This paper is based on the first of a series of workshops on “Perceptions of Decision Makers in Gulf Cooperation Council States towards Strategic Security Ties with China,” organized by the Department of International Affairs and the Center for Humanities and Social Sciences at the College of Arts and Sciences, Qatar University, Doha, December 10, 2015. Read more ...
After 1949, and chiefly for revolutionary reasons, successive Chinese governments opted to stand by radical Arab regimes. Preference was given to Libya, Iraq, Egypt, and especially to the People’s Democratic Republic of Yemen (PDRY). However, Beijing’s policies regarding the Arab world eventually became more pragmatic, chiefly as a result of China’s growing dependence on oil. Saudi Arabia also recognized that Beijing’s efforts to revise its relations with the Arab world were driven primarily by economic considerations, even if it regarded China as a potential partner on a variety of issues, including the arms trade.
Beginning in the early 1990s, high-ranking Saudi and Chinese officials and business delegations embarked on frequent exchanges. Undoubtedly, the most important of these visits occurred in 2006, when King Abdallah embarked on his historic visit to Beijing, which was followed by reciprocal trips—twice that same year and then, once again in 2009—by Chinese President Hu Jintao. These and other subsequent visits culminated in the signing of a slew of bilateral agreements in 2012, including a joint effort to expand the Yanbu oil refinery.
Indeed, over the past two decades, Saudi-Chinese economic relations have been transformed. Bilateral trade has grown dramatically, from a mere $1.28 billion in 1990 to about $73 billion in 2013. The two countries have collaborated on numerous projects in the health, transportation and construction sectors. Today an estimated 20 percent of Chinese oil imports originate from Saudi Arabia. Meanwhile, Saudi Arabia has become an increasingly important market for Chinese consumer goods, including electronics, textiles and food, which accounted for most Saudi imports even if the Kingdom imported similar items from other sources too.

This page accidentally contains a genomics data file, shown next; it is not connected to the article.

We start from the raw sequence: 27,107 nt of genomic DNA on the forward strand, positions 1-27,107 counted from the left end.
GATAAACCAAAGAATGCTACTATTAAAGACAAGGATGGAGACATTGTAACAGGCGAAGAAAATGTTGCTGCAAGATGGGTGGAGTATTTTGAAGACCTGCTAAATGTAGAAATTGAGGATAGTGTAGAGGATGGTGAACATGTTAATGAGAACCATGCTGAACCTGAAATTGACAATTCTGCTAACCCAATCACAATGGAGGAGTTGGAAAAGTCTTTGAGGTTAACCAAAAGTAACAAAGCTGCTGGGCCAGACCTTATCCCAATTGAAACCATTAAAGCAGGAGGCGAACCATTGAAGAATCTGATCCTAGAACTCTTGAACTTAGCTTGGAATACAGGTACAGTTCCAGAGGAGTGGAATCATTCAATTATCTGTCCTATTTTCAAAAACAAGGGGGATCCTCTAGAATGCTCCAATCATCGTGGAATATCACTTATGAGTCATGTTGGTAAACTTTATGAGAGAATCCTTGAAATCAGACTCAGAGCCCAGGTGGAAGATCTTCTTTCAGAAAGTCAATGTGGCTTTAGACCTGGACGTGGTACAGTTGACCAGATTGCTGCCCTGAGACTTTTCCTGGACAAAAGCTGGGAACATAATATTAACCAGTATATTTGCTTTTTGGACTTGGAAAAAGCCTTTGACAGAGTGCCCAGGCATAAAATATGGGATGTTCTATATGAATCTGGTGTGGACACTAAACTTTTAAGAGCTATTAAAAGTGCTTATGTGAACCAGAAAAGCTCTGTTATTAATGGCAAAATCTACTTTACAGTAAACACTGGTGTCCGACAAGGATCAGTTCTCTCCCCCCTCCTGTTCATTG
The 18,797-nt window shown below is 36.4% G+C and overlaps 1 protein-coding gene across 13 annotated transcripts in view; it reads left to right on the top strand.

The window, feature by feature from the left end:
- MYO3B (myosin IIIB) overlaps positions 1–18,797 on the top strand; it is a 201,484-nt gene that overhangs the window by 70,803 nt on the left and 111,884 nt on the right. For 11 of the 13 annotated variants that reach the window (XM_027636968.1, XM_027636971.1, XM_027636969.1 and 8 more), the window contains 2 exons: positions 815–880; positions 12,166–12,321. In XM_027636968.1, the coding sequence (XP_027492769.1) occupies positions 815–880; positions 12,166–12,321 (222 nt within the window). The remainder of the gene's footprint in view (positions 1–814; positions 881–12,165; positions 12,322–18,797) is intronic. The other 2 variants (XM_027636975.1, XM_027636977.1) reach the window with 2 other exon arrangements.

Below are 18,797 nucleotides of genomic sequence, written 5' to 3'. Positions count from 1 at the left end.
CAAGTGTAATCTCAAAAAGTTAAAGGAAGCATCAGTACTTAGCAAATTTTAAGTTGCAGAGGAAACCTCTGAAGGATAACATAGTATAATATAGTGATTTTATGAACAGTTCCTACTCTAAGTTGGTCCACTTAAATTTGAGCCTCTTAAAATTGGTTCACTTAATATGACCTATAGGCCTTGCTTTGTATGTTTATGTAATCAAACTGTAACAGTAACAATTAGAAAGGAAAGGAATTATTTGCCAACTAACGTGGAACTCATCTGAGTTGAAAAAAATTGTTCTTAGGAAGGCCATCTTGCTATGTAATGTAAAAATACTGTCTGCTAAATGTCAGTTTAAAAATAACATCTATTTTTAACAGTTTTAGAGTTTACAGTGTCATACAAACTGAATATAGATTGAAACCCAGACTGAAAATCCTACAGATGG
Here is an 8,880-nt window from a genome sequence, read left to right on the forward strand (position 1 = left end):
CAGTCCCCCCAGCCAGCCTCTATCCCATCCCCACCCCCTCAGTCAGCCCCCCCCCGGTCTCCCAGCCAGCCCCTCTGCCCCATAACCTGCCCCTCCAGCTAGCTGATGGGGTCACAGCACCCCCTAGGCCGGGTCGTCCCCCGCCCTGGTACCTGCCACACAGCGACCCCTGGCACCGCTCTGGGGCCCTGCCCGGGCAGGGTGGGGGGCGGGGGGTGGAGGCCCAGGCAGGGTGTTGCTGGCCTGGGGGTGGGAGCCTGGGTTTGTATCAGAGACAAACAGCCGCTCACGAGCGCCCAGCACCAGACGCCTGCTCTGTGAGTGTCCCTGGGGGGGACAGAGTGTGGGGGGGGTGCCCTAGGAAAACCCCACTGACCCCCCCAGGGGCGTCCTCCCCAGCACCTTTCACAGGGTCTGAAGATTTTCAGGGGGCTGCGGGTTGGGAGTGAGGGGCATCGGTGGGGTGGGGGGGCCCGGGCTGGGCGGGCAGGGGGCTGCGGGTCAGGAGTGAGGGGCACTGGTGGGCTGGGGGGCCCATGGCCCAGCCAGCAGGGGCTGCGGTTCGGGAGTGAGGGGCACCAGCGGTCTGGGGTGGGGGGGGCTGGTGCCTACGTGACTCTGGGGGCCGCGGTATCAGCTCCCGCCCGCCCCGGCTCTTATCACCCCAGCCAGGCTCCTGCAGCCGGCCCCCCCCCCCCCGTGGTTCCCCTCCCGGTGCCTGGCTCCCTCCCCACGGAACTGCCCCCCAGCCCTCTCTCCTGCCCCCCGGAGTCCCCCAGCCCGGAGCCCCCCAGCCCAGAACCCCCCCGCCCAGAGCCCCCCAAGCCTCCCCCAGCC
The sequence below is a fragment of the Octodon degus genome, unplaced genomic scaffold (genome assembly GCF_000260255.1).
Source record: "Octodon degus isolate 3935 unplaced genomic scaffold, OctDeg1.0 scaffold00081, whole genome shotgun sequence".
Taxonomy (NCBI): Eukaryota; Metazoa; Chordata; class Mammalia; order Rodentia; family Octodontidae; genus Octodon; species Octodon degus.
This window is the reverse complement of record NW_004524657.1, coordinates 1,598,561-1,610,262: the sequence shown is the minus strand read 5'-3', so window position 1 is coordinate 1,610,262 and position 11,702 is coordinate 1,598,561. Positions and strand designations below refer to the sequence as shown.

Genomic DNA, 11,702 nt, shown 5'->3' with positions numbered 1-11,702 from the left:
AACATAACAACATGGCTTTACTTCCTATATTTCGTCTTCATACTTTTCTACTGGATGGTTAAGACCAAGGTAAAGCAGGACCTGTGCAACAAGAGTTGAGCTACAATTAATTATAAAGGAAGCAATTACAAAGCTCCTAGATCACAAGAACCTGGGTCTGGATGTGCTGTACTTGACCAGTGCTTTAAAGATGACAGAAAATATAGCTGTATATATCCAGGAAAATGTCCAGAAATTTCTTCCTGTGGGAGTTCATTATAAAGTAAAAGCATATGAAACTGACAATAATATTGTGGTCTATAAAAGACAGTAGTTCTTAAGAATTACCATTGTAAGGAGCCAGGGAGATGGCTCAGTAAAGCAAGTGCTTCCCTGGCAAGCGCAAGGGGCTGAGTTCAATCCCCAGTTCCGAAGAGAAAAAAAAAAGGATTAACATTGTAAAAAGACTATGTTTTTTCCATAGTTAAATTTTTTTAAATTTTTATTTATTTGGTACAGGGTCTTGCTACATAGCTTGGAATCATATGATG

Yet, political and security ties between Saudi Arabia and China have developed far more slowly than have their economic relations. This essay explores the security dimension of the relationship between Saudi Arabia and China, to shed light on the question of why Sino-Saudi cooperation in the security sphere has been very limited.
The Inception of Sino-Saudi Security Relations
The first concrete manifestation of Sino-Saudi security cooperation took place in 1985—five years before the establishment of official diplomatic relations—with the purchase by Saudi Arabia from China of 36 CSS-2 “East Wind” intermediate-range ballistic missiles (IRBMs) and nine launchers.
The deal, which was kept secret until March 1988, apparently fell to a high-ranking member of the ruling family, General Khaled bin Sultan bin Abdul Aziz to see it through. In his words,
… my task was to negotiate the deal, devise an appropriate deception plan, choose a team of Saudi officers and men and arrange for their training in both Saudi Arabia and China, build and defend operation bases and storage facilities in different parts of the Kingdom, arrange for the shipment of the missiles from China and, at every stage, be ready to defend the project against sabotage or any other form of attack.
Prince Sultan, who was given the honorary title of “Father of Saudi Arabia’s Missile,” wrote a candid account of the agreement he forged, in which he confided that it was crucial to keep the deal secret from all prying eyes. Clearly, Saudi Arabia did not wish to reveal the nature and extent of its putative military efforts.
At the time, observers concentrated on various reports that the United States complained and even threatened to take punitive action both against Riyadh and Beijing on account of nascent proliferation concerns. However, what actually preoccupied Washington was the possibility that this initial sale would open the floodgates for significant quantities of conventional arms going to Saudi Arabia.
It is important to note that China was probably selling IRBMs to Pakistan and an undetermined quantity of weapons to Iran simultaneously, all of which meant that the United States confronted a China willing to proliferate—a serious and legitimate concern, at least from an American perspective.